It is more efficient to use optimizableVariable bounds, instead of deterministic constraints, to confine the optimization to a rectangular region.

Write a deterministic constraint function using the signature

tf = xconstraint(X)
  • X is a width-D table of arbitrary height.

  • tf is a logical column vector, where tf(i) = true exactly when X(i,:) is feasible.

Pass the deterministic constraint function in the bayesopt XConstraintFcn name-value argument. For example,

results = bayesopt(fun,vars,'XConstraintFcn',@xconstraint)

bayesopt evaluates deterministic constraints on thousands of points, and so runs faster when your constraint function is vectorized. See Vectorization.

For example, suppose that the variables named 'x1' and 'x2' are feasible when the norm of the vector [x1 x2] is less than 6, and when x1 <= x2. The following constraint function evaluates these constraints.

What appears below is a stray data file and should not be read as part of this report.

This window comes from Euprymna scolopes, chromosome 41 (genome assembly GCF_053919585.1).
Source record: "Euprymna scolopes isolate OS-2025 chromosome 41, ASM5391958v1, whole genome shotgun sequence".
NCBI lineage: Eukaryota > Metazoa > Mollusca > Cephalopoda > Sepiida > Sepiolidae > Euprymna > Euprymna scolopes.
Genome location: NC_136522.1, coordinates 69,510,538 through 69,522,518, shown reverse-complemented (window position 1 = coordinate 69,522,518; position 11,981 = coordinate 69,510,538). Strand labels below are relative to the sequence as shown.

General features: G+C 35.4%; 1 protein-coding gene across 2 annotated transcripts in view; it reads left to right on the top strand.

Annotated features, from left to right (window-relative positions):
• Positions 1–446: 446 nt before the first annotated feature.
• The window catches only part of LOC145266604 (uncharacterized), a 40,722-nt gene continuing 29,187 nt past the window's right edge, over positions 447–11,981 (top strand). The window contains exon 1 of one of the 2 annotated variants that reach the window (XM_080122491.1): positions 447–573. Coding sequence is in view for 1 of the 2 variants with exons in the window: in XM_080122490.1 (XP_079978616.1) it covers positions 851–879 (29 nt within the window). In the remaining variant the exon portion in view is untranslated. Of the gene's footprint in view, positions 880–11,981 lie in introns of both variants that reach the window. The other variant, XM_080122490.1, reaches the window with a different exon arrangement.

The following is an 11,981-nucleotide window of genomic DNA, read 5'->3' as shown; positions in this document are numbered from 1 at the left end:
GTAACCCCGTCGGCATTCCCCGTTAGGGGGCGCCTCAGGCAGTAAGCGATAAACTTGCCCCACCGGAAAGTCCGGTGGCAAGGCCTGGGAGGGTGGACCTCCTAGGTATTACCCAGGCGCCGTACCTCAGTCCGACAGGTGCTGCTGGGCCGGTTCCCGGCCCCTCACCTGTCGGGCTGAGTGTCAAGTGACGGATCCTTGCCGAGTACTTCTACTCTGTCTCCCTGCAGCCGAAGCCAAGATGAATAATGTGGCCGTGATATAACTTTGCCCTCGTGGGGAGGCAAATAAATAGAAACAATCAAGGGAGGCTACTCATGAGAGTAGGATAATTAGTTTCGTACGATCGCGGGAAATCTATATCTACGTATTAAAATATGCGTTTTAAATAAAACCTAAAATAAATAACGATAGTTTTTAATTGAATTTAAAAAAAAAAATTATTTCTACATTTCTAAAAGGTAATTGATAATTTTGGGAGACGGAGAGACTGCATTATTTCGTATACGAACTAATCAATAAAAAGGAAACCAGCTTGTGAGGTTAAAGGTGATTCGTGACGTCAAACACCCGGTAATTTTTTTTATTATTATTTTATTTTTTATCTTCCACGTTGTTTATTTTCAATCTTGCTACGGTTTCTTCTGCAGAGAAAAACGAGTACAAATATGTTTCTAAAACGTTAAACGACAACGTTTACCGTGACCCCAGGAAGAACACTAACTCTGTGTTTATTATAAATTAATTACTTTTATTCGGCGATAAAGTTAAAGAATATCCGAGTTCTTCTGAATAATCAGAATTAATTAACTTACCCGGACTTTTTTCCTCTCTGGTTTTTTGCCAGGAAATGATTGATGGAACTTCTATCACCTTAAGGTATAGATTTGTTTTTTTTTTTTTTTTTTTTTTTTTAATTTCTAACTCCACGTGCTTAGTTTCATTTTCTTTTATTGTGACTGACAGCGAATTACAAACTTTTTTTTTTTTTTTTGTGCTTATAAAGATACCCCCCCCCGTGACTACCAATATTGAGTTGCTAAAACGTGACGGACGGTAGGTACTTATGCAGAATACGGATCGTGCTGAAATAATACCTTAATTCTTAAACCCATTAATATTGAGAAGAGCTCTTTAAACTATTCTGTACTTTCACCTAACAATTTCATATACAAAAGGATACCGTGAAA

function tf = xconstraint(X)
tf1 = sqrt(X.x1.^2 + X.x2.^2) < 6;
tf2 = X.x1 <= X.x2;
tf = tf1 & tf2;

Conditional Constraints — ConditionalVariableFcn

Conditional constraints are functions that enforce one of the following two conditions:

  • When some variables have certain values, other variables are set to given values.

  • When some variables have certain values, other variables have NaN or, for categorical variables, <undefined> values.

Specify a conditional constraint by setting the bayesopt ConditionalVariableFcn name-value argument to a function handle, say @condvariablefcn. The @condvariablefcn function must have the signature

Xnew = condvariablefcn(X)
  • X is a width-D table of arbitrary height.